BOX 5.3 Training Physicians in Privacy and Security

The difficulty of involving physicians in effective information system training is symptomatic of the changing basic professional norms and values in the practice of medicine. Most models of the medical profession are careful to distinguish between the content of medical work (the actual practice of medicine) and the terms and conditions of medical work—the organizational, employment, and contractual arrangements defining the relationship between the physician and the clinic, group, hospital, health maintenance organization, preferred provider organization, or health system where medical care is delivered.1 Although physicians continue to exert considerable control over the content of their work, there has been a marked erosion of physician control over the terms and conditions of that work. Most physicians who work within managed care settings are familiar with this development; however, they are still somewhat uncomfortable with the reality of modern medical work defined as both the process of delivering care and the process of creating, maintaining, and transmitting information about that care. Medical notes and patient charts traditionally have been someone else's responsibility, now, physicians must encounter the information system directly, and must then be responsible for how information is created, used, and safeguarded. Physician resistance to accepting this responsibility may be owing to the fact that responsibility for such charting tasks historically has been associated with clerical staff. Physicians are likely to define information processing tasks as part of the terms and conditions of medical work, rather than as part of the core of medical work. Once that historical association is weakened and the core of medical work is redefined as both care process and information process, resistance may also weaken.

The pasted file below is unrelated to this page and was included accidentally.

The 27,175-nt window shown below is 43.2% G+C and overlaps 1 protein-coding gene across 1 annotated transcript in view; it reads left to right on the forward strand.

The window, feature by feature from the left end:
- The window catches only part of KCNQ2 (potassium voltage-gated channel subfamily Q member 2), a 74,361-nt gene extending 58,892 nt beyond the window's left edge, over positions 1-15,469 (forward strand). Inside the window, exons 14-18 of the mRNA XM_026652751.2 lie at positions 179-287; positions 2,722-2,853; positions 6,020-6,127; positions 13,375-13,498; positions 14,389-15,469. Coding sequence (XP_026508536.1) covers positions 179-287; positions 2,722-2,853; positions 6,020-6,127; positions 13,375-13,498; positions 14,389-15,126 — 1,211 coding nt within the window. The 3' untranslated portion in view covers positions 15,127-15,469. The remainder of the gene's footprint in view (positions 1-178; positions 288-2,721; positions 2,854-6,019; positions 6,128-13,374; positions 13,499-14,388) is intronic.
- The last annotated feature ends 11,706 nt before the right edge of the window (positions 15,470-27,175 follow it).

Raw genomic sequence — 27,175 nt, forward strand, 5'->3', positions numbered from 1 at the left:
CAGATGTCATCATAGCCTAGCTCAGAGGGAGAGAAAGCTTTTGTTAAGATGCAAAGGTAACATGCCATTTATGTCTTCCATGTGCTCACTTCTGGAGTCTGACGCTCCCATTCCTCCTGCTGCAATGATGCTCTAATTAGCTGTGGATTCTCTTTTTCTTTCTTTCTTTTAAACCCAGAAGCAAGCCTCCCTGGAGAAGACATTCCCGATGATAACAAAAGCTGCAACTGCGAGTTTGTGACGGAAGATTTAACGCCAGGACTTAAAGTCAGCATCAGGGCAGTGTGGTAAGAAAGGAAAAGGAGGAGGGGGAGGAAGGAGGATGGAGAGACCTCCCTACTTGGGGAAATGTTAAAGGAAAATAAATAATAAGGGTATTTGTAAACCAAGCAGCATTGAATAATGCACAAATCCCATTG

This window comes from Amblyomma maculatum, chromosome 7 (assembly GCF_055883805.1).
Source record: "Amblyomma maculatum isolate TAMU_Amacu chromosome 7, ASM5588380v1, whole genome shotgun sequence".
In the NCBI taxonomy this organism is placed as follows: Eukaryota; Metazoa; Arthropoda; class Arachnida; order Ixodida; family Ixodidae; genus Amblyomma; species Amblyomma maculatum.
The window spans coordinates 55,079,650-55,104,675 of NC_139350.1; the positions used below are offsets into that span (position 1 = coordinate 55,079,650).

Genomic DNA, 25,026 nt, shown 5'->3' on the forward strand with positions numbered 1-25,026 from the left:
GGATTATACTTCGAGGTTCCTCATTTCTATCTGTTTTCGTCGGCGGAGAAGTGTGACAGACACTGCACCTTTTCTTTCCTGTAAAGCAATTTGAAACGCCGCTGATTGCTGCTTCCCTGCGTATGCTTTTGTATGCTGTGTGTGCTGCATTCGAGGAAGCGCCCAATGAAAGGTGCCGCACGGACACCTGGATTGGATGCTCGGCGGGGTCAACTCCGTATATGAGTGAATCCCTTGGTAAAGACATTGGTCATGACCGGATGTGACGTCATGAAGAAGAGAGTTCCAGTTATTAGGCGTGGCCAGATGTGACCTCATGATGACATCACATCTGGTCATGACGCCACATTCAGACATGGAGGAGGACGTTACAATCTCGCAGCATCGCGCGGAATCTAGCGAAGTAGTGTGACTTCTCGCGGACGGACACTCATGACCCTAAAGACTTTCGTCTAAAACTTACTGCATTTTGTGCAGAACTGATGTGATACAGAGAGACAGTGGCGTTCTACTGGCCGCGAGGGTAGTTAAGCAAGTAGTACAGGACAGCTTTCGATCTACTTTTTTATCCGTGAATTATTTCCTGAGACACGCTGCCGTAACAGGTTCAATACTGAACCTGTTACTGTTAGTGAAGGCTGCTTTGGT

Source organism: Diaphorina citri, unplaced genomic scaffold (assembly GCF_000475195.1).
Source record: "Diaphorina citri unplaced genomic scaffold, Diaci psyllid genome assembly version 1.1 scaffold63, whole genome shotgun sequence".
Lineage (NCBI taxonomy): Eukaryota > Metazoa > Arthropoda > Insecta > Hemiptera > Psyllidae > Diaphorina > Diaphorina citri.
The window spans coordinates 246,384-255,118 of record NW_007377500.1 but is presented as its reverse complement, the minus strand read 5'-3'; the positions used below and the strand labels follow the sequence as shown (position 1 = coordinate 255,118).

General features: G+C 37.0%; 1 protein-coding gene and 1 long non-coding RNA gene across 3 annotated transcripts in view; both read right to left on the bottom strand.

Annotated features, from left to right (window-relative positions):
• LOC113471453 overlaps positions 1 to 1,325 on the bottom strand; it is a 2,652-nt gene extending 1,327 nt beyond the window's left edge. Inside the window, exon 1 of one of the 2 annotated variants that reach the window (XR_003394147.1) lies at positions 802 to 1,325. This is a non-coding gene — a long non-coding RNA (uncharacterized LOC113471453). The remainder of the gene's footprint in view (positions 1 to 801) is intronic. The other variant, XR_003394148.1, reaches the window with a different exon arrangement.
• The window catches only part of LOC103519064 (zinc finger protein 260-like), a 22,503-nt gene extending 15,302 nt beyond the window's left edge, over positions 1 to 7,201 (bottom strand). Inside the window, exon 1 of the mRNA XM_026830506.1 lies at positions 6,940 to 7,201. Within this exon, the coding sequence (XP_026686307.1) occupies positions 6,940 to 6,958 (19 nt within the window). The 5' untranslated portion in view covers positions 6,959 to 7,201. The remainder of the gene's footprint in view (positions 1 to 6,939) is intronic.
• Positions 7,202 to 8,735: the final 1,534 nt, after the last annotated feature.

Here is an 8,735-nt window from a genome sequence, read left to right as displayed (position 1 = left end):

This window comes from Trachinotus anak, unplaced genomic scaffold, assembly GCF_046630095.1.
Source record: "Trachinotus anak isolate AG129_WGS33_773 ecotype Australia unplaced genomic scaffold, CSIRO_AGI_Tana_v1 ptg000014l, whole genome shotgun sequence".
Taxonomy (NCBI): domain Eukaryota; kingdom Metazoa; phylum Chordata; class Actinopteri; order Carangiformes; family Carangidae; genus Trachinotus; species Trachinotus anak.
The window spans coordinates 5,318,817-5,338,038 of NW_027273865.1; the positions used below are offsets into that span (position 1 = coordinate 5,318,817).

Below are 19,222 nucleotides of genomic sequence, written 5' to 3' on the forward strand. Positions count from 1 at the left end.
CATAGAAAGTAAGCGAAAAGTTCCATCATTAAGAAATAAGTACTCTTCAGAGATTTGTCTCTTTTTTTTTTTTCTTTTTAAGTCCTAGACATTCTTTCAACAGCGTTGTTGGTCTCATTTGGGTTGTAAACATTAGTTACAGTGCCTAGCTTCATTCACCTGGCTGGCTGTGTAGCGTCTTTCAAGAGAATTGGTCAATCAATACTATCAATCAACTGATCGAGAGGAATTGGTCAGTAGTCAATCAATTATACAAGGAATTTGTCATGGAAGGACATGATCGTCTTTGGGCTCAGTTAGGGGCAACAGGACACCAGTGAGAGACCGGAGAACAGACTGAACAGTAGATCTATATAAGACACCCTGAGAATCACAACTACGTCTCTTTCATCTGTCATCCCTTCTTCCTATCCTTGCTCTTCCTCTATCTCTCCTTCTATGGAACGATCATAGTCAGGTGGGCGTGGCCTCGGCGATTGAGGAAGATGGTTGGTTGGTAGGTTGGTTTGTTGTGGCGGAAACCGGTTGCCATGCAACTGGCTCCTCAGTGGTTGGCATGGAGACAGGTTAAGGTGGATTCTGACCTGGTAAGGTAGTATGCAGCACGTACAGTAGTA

The first and most obvious way to help overcome such resistance is to work toward revision of the medical school curriculum so that training in information systems and the importance of data security is more than cursory. Medical school curriculum changes are slow to develop and spread; thus, this type of solution can be expected only in the long term. Currently, many managed care organizations complain that primary care physicians hired at the postresidency level often lack experience with information systems and must be given extensive in-house retraining.2

Within managed care organizations and health maintenance organizations it is possible to directly impose information system training and responsibility for data

training programs. These include attractive pamphlets, enhancements to computer systems, self-study modules available for use in the computer training center or to take home, and posted reminders in elevators and cafeterias.

An organization's information system may be designed to educate users as to possible breaches of confidentiality Described earlier was a screen used at one site that appeared whenever users accessed sensitive information. The screen contained text reminding users that they were accessing sensitive information and asked the user if the action was justified. Another common option is to display an abbreviated version of the

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